Another recent Internet of Business report explored how shoppers are demanding new AI, VR, and AR experiences in their quest for closer relationships with their chosen brands.
Meanwhile, our in-depth report on PAL value chains explored how companies such as Adidas are using AI, on-demand manufacturing, and robotics to create small ‘speedfactories’ that can make a pair of trainers to order locally, bypassing monolithic global outsourcing systems completely.
Laggards and legacy issues
Yet for all the trailblazers online and on the high street, many others have yet to see the opportunity. One of the perennial challenges they face is prioritisation, observes Martin Newman, founder and chairman of multichannel e-commerce consultancy, Practicology.
With the majority still requiring a business case for all new developments, AI might not be seen as a priority. In some cases, the opportunities it presents have also not been widely implemented, meaning that there is a lack of available data to prove the upside and the ROI.
“In that scenario, other developments will be prioritised ahead of AI and machine learning,” says Newman. “In addition, many retailers still have to contend with legacy technology. Therefore AI seems like a ‘nice to have’ – when in reality, it may present an opportunity to expedite developments. It can certainly drive efficiencies, and it is a sales conversion driver.”
Adoption is generally at a very early stage, admits Gorazd Kert, director at AlixPartners. “Most retailers are in the discovery phase or are considering the option, but not actively using these technologies.
“There are several reasons for this, including legacy infrastructures. AI-supported activities require ingestion of vast amounts of data, so infrastructures need to be agile and scalable. Sophisticated AI systems also require smart structures like AI-defined infrastructure (ADIs) and cloud-based networks that can quickly expand, based on business needs.”
Budget is another issue. “While AI can help reduce costs in the long run, it typically requires significant financial investment at the start, alongside time and resources,” adds Kert.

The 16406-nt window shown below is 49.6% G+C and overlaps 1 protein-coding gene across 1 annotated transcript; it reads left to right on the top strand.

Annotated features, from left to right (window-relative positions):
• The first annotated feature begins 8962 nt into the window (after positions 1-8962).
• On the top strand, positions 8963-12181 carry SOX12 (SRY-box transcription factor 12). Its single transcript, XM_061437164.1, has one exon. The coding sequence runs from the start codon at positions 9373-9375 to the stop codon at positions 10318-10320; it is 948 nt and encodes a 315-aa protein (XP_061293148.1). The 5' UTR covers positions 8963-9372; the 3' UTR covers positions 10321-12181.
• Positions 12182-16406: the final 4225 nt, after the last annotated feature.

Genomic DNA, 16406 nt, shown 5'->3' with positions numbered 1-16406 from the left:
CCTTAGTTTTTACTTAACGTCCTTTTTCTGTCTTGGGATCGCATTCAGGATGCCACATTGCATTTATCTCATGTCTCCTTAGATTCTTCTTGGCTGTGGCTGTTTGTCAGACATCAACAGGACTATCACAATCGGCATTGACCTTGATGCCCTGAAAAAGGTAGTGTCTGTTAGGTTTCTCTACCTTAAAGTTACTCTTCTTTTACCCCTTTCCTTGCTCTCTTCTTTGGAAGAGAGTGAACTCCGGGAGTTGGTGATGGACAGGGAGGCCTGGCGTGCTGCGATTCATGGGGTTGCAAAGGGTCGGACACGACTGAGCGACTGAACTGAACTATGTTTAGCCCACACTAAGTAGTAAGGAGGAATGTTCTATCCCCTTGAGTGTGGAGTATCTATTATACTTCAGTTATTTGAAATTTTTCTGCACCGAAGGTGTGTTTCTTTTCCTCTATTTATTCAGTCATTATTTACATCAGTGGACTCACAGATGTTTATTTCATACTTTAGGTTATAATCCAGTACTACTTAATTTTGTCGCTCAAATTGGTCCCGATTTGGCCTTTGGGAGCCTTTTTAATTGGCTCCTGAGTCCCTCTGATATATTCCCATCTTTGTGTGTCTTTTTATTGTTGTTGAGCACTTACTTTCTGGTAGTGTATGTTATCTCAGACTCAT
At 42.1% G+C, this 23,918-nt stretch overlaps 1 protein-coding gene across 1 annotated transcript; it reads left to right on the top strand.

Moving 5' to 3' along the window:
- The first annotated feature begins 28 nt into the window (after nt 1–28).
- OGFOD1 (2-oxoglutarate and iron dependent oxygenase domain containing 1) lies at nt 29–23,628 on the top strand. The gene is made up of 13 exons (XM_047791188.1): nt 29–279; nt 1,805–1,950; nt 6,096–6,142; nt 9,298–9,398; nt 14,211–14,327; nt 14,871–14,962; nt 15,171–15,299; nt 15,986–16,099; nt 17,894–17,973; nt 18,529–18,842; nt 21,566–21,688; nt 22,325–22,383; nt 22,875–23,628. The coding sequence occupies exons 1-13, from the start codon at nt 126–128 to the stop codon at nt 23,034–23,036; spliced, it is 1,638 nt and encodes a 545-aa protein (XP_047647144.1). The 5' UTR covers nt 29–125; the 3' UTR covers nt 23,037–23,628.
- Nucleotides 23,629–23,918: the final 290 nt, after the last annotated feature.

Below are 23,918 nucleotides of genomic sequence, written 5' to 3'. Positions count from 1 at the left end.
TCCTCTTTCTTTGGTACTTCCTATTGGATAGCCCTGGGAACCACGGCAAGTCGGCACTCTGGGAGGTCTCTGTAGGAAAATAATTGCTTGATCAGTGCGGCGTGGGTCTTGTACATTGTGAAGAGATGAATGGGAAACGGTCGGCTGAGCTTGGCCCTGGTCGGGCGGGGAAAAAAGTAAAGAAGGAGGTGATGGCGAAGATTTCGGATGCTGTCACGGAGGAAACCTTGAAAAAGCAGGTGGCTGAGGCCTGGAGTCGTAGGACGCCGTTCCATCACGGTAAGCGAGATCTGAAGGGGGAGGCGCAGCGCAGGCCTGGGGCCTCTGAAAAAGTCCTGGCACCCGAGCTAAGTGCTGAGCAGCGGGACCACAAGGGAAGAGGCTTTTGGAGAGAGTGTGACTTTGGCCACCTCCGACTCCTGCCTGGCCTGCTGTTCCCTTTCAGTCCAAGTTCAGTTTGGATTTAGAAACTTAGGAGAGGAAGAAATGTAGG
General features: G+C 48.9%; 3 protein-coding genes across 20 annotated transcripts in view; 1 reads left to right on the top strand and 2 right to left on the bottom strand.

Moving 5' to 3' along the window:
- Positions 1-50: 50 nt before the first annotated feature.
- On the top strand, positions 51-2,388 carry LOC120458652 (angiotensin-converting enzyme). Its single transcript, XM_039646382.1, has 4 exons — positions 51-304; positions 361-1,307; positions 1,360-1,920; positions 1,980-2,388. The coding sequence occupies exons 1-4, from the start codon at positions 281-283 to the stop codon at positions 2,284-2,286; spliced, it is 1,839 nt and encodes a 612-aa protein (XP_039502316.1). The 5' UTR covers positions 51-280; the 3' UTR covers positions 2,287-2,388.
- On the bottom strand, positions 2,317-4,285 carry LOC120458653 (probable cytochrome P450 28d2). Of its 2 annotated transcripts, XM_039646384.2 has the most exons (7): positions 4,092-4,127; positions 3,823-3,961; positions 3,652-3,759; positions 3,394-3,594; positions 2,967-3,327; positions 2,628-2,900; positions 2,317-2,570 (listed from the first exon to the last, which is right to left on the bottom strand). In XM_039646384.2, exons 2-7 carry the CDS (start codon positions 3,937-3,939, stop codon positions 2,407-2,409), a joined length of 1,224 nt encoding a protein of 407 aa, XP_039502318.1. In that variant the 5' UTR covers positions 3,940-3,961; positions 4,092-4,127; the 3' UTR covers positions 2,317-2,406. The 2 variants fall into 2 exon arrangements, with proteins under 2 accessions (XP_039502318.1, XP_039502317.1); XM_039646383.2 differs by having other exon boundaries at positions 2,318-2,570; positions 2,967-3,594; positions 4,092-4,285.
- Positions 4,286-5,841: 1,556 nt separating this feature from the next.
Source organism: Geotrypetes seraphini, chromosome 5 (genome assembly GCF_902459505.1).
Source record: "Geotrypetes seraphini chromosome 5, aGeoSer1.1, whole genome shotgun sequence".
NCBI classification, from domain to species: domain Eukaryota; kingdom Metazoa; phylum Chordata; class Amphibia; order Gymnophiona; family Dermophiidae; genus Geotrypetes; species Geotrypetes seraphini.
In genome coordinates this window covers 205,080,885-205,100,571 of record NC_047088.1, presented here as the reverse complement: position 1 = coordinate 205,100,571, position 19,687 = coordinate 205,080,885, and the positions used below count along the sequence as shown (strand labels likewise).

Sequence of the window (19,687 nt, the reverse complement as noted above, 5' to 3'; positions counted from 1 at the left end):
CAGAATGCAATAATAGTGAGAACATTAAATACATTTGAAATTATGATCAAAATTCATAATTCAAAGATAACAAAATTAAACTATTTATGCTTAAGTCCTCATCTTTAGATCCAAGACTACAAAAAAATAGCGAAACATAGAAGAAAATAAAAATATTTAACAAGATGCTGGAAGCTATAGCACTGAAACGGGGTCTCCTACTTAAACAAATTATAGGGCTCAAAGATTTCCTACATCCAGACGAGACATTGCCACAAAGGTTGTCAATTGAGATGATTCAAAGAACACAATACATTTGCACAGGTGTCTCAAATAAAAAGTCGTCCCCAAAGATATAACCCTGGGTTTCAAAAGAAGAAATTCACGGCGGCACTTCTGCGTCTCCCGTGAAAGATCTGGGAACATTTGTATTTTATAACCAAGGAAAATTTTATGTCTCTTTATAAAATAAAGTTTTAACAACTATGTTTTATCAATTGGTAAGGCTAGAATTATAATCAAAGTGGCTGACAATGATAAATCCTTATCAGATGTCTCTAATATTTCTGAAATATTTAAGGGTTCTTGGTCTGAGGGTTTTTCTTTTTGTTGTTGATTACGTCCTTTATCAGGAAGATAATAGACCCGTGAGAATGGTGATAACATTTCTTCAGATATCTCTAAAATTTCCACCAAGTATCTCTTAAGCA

Nonetheless, there has been steep growth in AI investments and acquisitions since 2016, says AlixPartners’ Ghosh, adding that he believes this trend will continue.
Practicology’s Newman reckons that more retailers will begin to use chatbots to drive conversion, while also creating economies of scale and reducing customer service costs.
AI bots can manage many times the number of chats with customers than a human being is able to, and the quality of feedback can be more relevant, he argues.
He adds that conversational commerce is now getting serious traction with tens of millions of consumers having purchased or been given Amazon’s Echo (Alexa) or similar devices from Google (Google Home/Assistant) and Alibaba (TMall/Genie).
“This is heralding a move towards voice and a gradual move away from touch screens, which lends itself even more so to AI and machine learning,” he says.
“AI is already being used in payment and risk management. For example, as AI solutions gather intelligence on customers, they can enable some customers to bypass passwords and other steps in order to improve their experience.”
Ghosh concludes: “Some of the recent successful AI trends will continue to find traction in the next couple of years, but more advancements are on their way that will make this space even more exciting.”
Internet of Business says
New technologies, combined with economic stresses and changes in customer behaviour, have combined to make life tough on the high street and main street for traditional retailers.
The poorly differentiated mid-market is being pulled apart by niche, boutique, personalised retail on the one hand, and by mass-market, low-cost, short-production-line offerings on the other. At the same time, online shopping has transformed the whole retail experience, forcing bricks-and-mortar brands to get creative with multi- and omnichannel shopping experiences.
In this battle for shoppers and customer loyalty, AI can certainly help, combined with other technologies – as the above examples demonstrate. But the issue for many retailers is simply expressed: cost. In this sense, retailers need guidance and to know all of the available options in their quest to remove unnecessary friction and keep the customer satisfied.